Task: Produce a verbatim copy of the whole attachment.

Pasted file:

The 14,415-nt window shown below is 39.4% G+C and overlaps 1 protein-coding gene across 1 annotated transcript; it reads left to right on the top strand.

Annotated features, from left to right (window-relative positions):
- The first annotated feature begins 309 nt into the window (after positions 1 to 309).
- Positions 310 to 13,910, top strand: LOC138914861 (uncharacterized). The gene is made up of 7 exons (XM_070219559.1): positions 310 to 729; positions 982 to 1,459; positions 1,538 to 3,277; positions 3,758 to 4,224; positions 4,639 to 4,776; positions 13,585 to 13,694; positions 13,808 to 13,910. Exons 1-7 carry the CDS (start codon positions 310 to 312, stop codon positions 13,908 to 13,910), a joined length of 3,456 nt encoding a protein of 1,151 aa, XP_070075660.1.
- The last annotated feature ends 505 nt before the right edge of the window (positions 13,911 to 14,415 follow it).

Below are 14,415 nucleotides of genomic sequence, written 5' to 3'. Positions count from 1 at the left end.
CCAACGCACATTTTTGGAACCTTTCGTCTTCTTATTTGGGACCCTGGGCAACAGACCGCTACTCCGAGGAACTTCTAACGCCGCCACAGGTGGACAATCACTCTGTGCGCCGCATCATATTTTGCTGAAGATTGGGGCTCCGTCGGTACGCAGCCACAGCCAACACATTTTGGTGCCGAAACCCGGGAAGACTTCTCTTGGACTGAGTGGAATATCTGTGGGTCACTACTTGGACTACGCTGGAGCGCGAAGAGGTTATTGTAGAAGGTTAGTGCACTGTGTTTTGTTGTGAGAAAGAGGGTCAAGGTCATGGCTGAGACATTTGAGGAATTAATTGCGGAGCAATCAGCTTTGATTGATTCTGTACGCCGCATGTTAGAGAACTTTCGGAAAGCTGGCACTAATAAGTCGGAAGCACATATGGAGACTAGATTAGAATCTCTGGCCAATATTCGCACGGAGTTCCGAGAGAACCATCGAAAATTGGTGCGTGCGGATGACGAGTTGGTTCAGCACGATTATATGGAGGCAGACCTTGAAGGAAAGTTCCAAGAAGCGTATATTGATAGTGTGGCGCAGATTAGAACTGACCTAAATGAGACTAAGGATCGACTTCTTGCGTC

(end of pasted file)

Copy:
The 14,415-nt window shown below is 39.4% G+C and overlaps 1 protein-coding gene across 1 annotated transcript; it reads left to right on the top strand.

Annotated features, from left to right (window-relative positions):
- The first annotated feature begins 309 nt into the window (after positions 1 to 309).
- Positions 310 to 13,910, top strand: LOC138914861 (uncharacterized). The gene is made up of 7 exons (XM_070219559.1): positions 310 to 729; positions 982 to 1,459; positions 1,538 to 3,277; positions 3,758 to 4,224; positions 4,639 to 4,776; positions 13,585 to 13,694; positions 13,808 to 13,910. Exons 1-7 carry the CDS (start codon positions 310 to 312, stop codon positions 13,908 to 13,910), a joined length of 3,456 nt encoding a protein of 1,151 aa, XP_070075660.1.
- The last annotated feature ends 505 nt before the right edge of the window (positions 13,911 to 14,415 follow it).

Below are 14,415 nucleotides of genomic sequence, written 5' to 3'. Positions count from 1 at the left end.
CCAACGCACATTTTTGGAACCTTTCGTCTTCTTATTTGGGACCCTGGGCAACAGACCGCTACTCCGAGGAACTTCTAACGCCGCCACAGGTGGACAATCACTCTGTGCGCCGCATCATATTTTGCTGAAGATTGGGGCTCCGTCGGTACGCAGCCACAGCCAACACATTTTGGTGCCGAAACCCGGGAAGACTTCTCTTGGACTGAGTGGAATATCTGTGGGTCACTACTTGGACTACGCTGGAGCGCGAAGAGGTTATTGTAGAAGGTTAGTGCACTGTGTTTTGTTGTGAGAAAGAGGGTCAAGGTCATGGCTGAGACATTTGAGGAATTAATTGCGGAGCAATCAGCTTTGATTGATTCTGTACGCCGCATGTTAGAGAACTTTCGGAAAGCTGGCACTAATAAGTCGGAAGCACATATGGAGACTAGATTAGAATCTCTGGCCAATATTCGCACGGAGTTCCGAGAGAACCATCGAAAATTGGTGCGTGCGGATGACGAGTTGGTTCAGCACGATTATATGGAGGCAGACCTTGAAGGAAAGTTCCAAGAAGCGTATATTGATAGTGTGGCGCAGATTAGAACTGACCTAAATGAGACTAAGGATCGACTTCTTGCGTC